Jehoshua said, in Romans 11:16-24 (CJB) ,
16 Now if the hallah offered as firstfruits is holy, so is the whole loaf. And if the root is holy, so are the branches.
17 But if some of the branches were broken off, and you — a wild olive — were grafted in among them and have become equal sharers in the rich root of the olive tree…,
18 then don’t boast as if you were better than the branches! However, if you do boast, remember that you are not supporting the root, the root is supporting you.
19 So you will say, “Branches were broken off so that I might be grafted in.”
20 True, but so what? They were broken off because of their lack of trust. However, you keep your place only because of your trust. So don’t be arrogant; on the contrary, be terrified!
21 For if God did not spare the natural branches, he certainly won’t spare you!
22 So take a good look at God’s kindness and his severity: on the one hand, severity toward those who fell off; but, on the other hand, God’s kindness toward you — provided you maintain yourself in that kindness! Otherwise, you too will be cut off!
23 Moreover, the others, if they do not persist in their lack of trust, will be grafted in; because God is able to graft them back in.
24 For if you were cut out of what is by nature a wild olive tree and grafted, contrary to nature, into a cultivated olive tree, how much more will these natural branches be grafted back into their own olive tree!
Yochanan the Immerser warned the Pharisees and Saducees that came to him to be immersed that their claim to be Sons of Abraham entiled them…and stated that any stone could be turned into a Son of Abraham.
Matthew 3:7-12 (CJB)
7 But when Yochanan saw many of the P’rushim and Tz’dukim coming to be immersed by him, he said to them, “You snakes! Who warned you to escape the coming punishment?
8 If you have really turned from your sins to God, produce fruit that will prove it!
9 And don’t suppose you can comfort yourselves by saying, ‘Avraham is our father’! For I tell you that God can raise up for Avraham sons from these stones!
10 Already the axe is at the root of the trees, ready to strike; every tree that doesn’t produce good fruit will be chopped down and thrown in the fire!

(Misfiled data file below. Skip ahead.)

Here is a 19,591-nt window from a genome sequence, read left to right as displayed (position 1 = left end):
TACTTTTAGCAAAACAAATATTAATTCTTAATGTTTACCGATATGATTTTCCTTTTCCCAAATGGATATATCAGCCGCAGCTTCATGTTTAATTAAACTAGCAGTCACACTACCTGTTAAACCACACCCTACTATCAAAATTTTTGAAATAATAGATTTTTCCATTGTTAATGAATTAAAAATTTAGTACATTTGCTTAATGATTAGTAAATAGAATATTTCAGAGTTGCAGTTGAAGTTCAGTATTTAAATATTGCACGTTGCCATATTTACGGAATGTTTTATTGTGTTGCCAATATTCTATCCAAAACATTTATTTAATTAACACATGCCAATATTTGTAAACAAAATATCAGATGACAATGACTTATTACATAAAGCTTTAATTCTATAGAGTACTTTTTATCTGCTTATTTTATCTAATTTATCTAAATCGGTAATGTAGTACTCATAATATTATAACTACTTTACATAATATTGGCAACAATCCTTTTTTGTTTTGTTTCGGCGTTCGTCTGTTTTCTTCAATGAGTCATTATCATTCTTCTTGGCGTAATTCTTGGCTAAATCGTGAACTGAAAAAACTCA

11 It’s true that I am immersing you in water so that you might turn from sin to God; but the one coming after me is more powerful than I — I’m not worthy even to carry his sandals — and he will immerse you in the Ruach HaKodesh and in fire.
12 He has with him his winnowing fork; and he will clear out his threshing floor, gathering his wheat into the barn but burning up the straw with unquenchable fire!”
G-d is not interested in a bloodline exclusively, although the Jews as a nation are the apple of His eye, and the Believing Jews in particular, and it is they who inherit Physical Israel in the Kingdom of G-d, although I am sure we will be visiting Israel on the moedim, and will have access to Yehoshua as one of His younger brothers.
Trusting G-d is essential…Abraham was saved by faith, and his trust in YHVH that whatever G-d wanted would be as it should be, even if he had to slay Isaac. But the fruit of trusting G-d is the real key to being of Israel.
The Jews that believe in Yehoshua already have both trust, and fruit comes automatically from their obedience, and must persevere in both. They are both of Physical and Spiritual Israel.
Gentiles need to also strive to trust always in Yehoshua, and produce fruit as well, perservering until the last moment, and that makes us a part of Yehoshua. How could we be less a part of Spiritual Israel?
Shavua Tov, Questor — And as they used to say in the old westerns: “Smile when you say that, stranger!” You really should be cautious and think twice whenever you find yourself tempted to use the word “replace” in any connection with Jews. But more to the point, believing gentiles are not part of Israel, not even “the Israel of G-d”, nor do they replace anyone by being metaphorically grafted into a proverbial domestically cultured olive tree. That tree does not represent Israel, per se; it represents the community of faith. At one time only Jews were participants in that community; and it was the Torah covenant that cultured them (us) to it. Now gentiles who trust HaShem via Rav Yeshua are also participants in that community of faith, alongside faithful Jews, which also includes faithful Jews who trust HaShem without knowing or understanding the real Rav Yeshua and his special role. Anyone on that metaphorical tree who does not continue to trust HaShem is thus no longer participating in faith and thus is “broken off”; but be very careful about judging who is in that condition and do not assume that it applies automatically to all “non-messianic” Jews. That also would constitute arrogant boasting against the cultivated branches. You are not wrong to say that G-d is not interested in bloodlines — but He is most certainly and very zealously interested in His covenant and His irrevocable promises to the Jewish people, for Avraham’s sake and for His own sake, even when (at times) the Jewish people in the aggregate have behaved unworthily.